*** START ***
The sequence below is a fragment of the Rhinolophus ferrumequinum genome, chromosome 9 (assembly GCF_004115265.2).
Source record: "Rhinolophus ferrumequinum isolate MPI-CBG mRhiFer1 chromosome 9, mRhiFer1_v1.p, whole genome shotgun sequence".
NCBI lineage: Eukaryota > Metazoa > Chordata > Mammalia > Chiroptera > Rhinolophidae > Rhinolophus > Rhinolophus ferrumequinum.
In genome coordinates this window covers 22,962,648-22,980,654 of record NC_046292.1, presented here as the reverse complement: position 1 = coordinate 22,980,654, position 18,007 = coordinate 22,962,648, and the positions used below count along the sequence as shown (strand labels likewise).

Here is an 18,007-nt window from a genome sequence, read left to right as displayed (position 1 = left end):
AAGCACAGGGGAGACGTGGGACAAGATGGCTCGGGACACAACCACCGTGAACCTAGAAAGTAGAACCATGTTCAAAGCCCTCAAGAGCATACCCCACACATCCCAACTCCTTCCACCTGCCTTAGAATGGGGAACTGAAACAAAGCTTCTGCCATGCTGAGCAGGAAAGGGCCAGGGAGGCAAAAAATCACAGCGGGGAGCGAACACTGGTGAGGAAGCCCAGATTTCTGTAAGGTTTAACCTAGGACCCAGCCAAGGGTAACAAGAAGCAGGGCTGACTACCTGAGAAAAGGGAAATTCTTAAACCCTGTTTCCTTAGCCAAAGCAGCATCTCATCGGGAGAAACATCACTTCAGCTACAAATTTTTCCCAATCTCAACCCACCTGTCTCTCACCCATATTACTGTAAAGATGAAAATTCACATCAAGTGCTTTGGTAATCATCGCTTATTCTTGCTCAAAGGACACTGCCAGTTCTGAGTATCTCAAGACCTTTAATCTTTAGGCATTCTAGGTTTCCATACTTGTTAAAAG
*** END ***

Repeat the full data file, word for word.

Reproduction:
The sequence below is a fragment of the Rhinolophus ferrumequinum genome, chromosome 9 (assembly GCF_004115265.2).
Source record: "Rhinolophus ferrumequinum isolate MPI-CBG mRhiFer1 chromosome 9, mRhiFer1_v1.p, whole genome shotgun sequence".
NCBI lineage: Eukaryota > Metazoa > Chordata > Mammalia > Chiroptera > Rhinolophidae > Rhinolophus > Rhinolophus ferrumequinum.
In genome coordinates this window covers 22,962,648-22,980,654 of record NC_046292.1, presented here as the reverse complement: position 1 = coordinate 22,980,654, position 18,007 = coordinate 22,962,648, and the positions used below count along the sequence as shown (strand labels likewise).

Here is an 18,007-nt window from a genome sequence, read left to right as displayed (position 1 = left end):
AAGCACAGGGGAGACGTGGGACAAGATGGCTCGGGACACAACCACCGTGAACCTAGAAAGTAGAACCATGTTCAAAGCCCTCAAGAGCATACCCCACACATCCCAACTCCTTCCACCTGCCTTAGAATGGGGAACTGAAACAAAGCTTCTGCCATGCTGAGCAGGAAAGGGCCAGGGAGGCAAAAAATCACAGCGGGGAGCGAACACTGGTGAGGAAGCCCAGATTTCTGTAAGGTTTAACCTAGGACCCAGCCAAGGGTAACAAGAAGCAGGGCTGACTACCTGAGAAAAGGGAAATTCTTAAACCCTGTTTCCTTAGCCAAAGCAGCATCTCATCGGGAGAAACATCACTTCAGCTACAAATTTTTCCCAATCTCAACCCACCTGTCTCTCACCCATATTACTGTAAAGATGAAAATTCACATCAAGTGCTTTGGTAATCATCGCTTATTCTTGCTCAAAGGACACTGCCAGTTCTGAGTATCTCAAGACCTTTAATCTTTAGGCATTCTAGGTTTCCATACTTGTTAAAAG